Feb 16-26 The Lower Mainland/Various locations.
It was Valentine's Day and a Great Gray Owl had been reported on Burnaby Mountain. Why couldn't it be a Monday or a Tuesday or one of my other week days off! I would just have to wait, besides I had planned to spend the day with my lovely wife. From what I had heard there were far too many photographers and birders already on the scene. Hoping it hadn't been flushed by all the attention I planned to go the following day. This time there were only three of us looking for the owl. After trudging around for an hour we eventually found it sitting on a deadhead. As you can see in the photo it was wet around the ears following a rain shower. We spent about ten minutes admiring its regal presence, we all took a few frames and left. As we were leaving a birder type person who must have been watching from a distance commented to us on how well we had interacted with the owl and how he wished all photographers behaved in a such an ethical manner. I was a very kind comment that made my day.
|Great Gray Owl
A False Alarm
A report of a possible black-chinned hummingbird at Blackie Spit was just the excuse I needed to go birding. Despite the inclement weather it didn't take long for a hummingbird to arrive, alas not the black-chinned but a beautiful Anna's. With the puzzle solved a quick walk around the park provided enough exercise to get in my first five thousand of my ten thousand step quota, a lot I know but weekends can be quite sedentary due to all the footy on the box.
Brookside B&B Abbotsford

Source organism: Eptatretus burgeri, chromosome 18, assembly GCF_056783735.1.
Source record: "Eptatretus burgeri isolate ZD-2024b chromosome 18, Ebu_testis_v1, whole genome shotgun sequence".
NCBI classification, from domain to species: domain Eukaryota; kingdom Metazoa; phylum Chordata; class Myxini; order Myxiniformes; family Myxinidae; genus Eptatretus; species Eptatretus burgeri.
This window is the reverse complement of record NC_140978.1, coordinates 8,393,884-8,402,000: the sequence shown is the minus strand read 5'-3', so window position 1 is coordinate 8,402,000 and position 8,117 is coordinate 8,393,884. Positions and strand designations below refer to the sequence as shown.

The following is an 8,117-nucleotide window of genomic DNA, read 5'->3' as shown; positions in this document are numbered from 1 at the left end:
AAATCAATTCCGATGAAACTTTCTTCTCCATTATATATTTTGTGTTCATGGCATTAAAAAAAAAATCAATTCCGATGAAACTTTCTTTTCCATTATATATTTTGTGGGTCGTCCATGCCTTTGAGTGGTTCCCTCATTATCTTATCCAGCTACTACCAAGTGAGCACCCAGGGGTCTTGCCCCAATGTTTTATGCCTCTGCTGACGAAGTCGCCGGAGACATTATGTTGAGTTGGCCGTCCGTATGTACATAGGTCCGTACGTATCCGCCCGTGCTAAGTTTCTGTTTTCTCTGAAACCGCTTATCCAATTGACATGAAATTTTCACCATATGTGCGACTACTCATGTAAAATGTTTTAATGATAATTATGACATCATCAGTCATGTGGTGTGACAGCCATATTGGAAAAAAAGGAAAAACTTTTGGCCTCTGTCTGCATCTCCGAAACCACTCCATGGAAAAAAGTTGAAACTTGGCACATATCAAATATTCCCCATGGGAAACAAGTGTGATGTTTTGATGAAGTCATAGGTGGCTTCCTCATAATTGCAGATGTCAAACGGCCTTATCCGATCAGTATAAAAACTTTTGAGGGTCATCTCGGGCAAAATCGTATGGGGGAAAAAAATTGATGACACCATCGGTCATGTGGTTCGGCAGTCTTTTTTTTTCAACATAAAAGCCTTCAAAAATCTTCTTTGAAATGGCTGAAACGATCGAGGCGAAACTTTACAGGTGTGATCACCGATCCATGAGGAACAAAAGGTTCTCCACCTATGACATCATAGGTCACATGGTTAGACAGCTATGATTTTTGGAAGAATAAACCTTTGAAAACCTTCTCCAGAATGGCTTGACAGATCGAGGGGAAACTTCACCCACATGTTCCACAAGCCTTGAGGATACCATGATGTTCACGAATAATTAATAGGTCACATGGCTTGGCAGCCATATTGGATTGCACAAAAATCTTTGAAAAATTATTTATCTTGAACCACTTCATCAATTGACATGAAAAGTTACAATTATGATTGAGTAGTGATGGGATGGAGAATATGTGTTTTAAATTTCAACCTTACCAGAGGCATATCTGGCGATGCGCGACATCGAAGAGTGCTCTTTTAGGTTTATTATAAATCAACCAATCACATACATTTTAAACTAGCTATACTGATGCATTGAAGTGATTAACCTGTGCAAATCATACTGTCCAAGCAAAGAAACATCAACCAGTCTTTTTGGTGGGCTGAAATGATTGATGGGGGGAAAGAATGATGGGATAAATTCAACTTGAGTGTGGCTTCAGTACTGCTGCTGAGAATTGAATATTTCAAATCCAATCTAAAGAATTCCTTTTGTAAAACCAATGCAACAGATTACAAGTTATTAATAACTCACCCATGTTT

The Langley Field Naturalist's had a day out at Sumas Prairie and on the way back some of us decided to stop off at Chris and Sandy's Brookside B&B in Abbotsford. For some of our party the lesser goldfinch was a lifer.
South Delta Owls.
The life of a short-eared owl revolves around the hunting of voles. Once they have found a steady supply they will be faithful to a stretch of foreshore or field throughout the winter and return year after year. When the vole population declines so do the number of owls and will often fail to breed. When food is plentiful short-eared owl can lays many as ten eggs, the record being fourteen, only a few fledge.
Normally anything that attracts my attention usually ends up being photographed. The large discs around the eyes allow the bird to hear noises in the grass and their forward looking eyes act like a spotting scope.
|Encroaching development, for now the owls hang on!
Every year acres of Lower Mainland farmland are being turned over to blueberry farms, large greenhouse complexes or other monoculture ventures. A new road to the Delta Coal Port has cut a swath through farmland resulting in the death of countless deer, birds and other smaller mammals and the loss of considerable amount of good bird habitat.